American Journal of Kidney Diseases

Outcomes Associated With Intradialytic Oral Nutritional Supplements in Patients Undergoing Maintenance Hemodialysis: A Quality Improvement Report


      Insufficient clinical data exist to determine whether provision of oral nutritional supplements during dialysis can improve survival in hypoalbuminemic maintenance hemodialysis patients.

      Study Design

      Retrospective matched-cohort study.

      Setting & Participants

      All oral nutritional supplement program–eligible in-center maintenance hemodialysis patients with albumin level ≤3.5 g/dL in quarter 4 of 2009 without oral nutritional supplements in the prior 90 days at Fresenius Medical Care, North America facilities.

      Quality Improvement Plan

      Monitored intradialytic oral nutritional supplements were provided to eligible maintenance hemodialysis patients upon physician order, to continue for a year or until serum albumin level was ≥4.0 g/dL.


      Mortality (including deaths and withdrawals), followed up until December 31, 2010.


      Both an intention-to-treat (ITT) and an as-treated analysis was performed using a 1:1 geographic region and propensity score–matched study population (using case-mix, laboratory test, access type, 30-day prior hospitalization, and incident patient status) comparing patients treated with intradialytic oral nutritional supplements with usual-care patients. Cox models were constructed, unadjusted and adjusted for facility standardized mortality ratio and case-mix and laboratory variables.


      The ITT and as-treated analyses both showed lower mortality in the oral nutritional supplement group. The conservative ITT models with 5,227 matched pairs had 40% of controls subsequently receiving oral nutritional supplements after January 1, 2010 (because many physicians delayed participation), with comparative death rates of 30.1% versus 30.4%. The corresponding as-treated (excluding crossovers) death rates for 4,289 matched pairs were 30.9% versus 37.3%. The unadjusted ITT mortality HR for oral nutritional supplement use was 0.95 (95% CI, 0.88-1.01), and the adjusted HR was 0.91 (95% CI, 0.85-0.98); the corresponding as-treated HRs were 0.71 (95% CI, 0.66-0.76) and 0.66 (95% CI, 0.61-0.71) before and after adjustment, respectively.


      Limited capture of oral nutritional supplement intake outside the facility and potential residual confounding from unmeasured variables, such as dietary intake.


      Maintenance hemodialysis patients with albumin levels ≤3.5 g/dL who received monitored intradialytic oral nutritional supplements showed survival significantly better than similar matched patient controls, with the as-treated analysis highlighting the potentially large effect of this strategy in clinical practice.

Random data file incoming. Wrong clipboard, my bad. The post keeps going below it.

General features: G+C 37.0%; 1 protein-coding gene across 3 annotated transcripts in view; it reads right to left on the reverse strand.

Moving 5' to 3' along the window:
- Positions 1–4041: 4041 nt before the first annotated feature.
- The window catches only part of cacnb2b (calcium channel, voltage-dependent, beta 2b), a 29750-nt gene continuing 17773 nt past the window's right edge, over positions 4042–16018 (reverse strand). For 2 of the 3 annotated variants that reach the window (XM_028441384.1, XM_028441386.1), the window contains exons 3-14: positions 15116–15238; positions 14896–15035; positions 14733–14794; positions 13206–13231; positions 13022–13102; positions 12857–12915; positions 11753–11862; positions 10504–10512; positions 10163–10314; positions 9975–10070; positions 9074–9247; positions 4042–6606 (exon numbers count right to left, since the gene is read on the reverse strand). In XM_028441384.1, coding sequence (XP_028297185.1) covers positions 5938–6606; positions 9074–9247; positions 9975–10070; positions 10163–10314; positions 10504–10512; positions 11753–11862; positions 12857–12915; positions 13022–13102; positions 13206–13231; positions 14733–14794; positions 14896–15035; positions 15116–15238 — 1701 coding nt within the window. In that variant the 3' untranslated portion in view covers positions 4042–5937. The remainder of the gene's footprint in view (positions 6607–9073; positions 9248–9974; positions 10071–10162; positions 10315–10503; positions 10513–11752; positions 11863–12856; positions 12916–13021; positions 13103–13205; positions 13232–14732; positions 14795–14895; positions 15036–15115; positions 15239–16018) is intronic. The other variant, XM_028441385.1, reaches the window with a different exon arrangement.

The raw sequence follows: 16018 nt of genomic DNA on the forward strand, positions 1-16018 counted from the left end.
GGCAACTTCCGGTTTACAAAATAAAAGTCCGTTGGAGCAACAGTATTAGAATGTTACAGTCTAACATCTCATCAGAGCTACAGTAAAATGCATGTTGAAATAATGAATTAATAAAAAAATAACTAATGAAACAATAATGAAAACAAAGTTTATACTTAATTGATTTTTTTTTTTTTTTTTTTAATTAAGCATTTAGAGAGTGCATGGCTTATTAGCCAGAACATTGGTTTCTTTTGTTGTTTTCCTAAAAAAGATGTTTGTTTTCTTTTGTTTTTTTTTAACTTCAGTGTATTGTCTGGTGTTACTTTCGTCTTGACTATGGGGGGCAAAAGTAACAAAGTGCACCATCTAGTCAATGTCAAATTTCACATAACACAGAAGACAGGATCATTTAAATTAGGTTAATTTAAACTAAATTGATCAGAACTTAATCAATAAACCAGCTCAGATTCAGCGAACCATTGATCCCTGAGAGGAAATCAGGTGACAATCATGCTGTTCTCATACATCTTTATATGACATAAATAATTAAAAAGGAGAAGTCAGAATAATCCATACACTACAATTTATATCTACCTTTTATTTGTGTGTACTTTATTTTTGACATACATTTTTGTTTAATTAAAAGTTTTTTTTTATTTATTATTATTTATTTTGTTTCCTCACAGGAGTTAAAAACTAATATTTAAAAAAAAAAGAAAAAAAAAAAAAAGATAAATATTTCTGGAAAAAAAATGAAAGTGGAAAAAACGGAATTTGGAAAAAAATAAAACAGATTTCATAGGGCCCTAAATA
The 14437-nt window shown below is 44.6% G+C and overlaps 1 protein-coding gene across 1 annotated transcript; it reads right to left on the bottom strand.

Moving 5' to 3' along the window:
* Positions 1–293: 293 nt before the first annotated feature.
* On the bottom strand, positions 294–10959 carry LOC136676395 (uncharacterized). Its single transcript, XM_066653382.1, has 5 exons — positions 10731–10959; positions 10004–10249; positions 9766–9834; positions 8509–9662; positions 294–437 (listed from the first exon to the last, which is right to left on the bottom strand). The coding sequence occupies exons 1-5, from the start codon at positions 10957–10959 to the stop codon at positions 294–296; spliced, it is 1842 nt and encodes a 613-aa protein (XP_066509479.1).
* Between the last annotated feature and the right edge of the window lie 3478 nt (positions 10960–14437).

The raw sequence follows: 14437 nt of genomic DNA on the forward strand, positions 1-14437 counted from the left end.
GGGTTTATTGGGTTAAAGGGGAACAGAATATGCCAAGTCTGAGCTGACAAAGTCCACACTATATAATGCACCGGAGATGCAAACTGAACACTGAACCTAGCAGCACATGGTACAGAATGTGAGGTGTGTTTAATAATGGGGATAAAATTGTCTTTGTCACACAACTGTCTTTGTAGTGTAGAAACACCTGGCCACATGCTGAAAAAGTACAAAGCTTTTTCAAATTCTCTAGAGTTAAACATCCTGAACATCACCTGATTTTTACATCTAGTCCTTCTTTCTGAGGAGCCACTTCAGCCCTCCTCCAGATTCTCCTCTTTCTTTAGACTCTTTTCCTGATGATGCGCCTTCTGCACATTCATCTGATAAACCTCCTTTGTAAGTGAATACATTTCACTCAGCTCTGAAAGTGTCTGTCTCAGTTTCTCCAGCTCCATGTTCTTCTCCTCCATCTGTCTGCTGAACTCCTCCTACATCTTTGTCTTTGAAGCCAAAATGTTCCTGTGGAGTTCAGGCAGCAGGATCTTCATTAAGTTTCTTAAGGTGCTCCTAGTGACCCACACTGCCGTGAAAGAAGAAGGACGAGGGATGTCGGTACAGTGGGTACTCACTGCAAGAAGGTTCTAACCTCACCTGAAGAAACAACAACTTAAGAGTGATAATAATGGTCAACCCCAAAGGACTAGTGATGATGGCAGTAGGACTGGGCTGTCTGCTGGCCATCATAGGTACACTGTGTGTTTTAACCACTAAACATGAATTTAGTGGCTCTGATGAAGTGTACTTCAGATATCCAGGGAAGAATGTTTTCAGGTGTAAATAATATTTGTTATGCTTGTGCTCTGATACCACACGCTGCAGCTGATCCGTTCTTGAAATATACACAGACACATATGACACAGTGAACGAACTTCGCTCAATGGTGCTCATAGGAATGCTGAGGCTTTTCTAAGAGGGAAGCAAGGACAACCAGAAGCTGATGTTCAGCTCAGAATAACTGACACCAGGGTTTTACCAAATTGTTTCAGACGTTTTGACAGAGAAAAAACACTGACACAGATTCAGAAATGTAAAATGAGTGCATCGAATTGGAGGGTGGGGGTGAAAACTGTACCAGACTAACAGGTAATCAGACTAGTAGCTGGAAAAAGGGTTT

Index Words

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      Linked Article

      • Intradialytic Oral Nutritional Supplements Improve Quality of Life
        American Journal of Kidney DiseasesVol. 61Issue 2
        • Preview
          We applaud Dr Lacson and colleagues1 on their important work demonstrating the positive impact of intradialytic oral nutritional supplementation (ONS) on hemodialysis patient survival. Years ago, we performed a study in which participants consumed an ONS product (16.6 g of protein and 475 calories per 240-mL serving) thrice weekly with each hemodialysis session.2 After 3 months, serum albumin values showed a significant benefit in study participants compared with patients in the unit who did not participate in the program.
        • Full-Text
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      • A More Cautious Stance on Nutritional Supplementation for Hypoalbuminemia Is Justified
        American Journal of Kidney DiseasesVol. 61Issue 2
        • Preview
          The retrospective study by Lacson et al,1 which reported that intradialytic oral nutritional supplementation was associated with reduced risk of death, raises several issues that deserve comment. The study selected “malnourished” individuals who would benefit from supplementation by identifying those with low serum albumin levels. Yet as we and others recently described in great detail,2,3 in the great majority of instances serum albumin level is a very poor predictor of protein-energy malnutrition.
        • Full-Text
        • PDF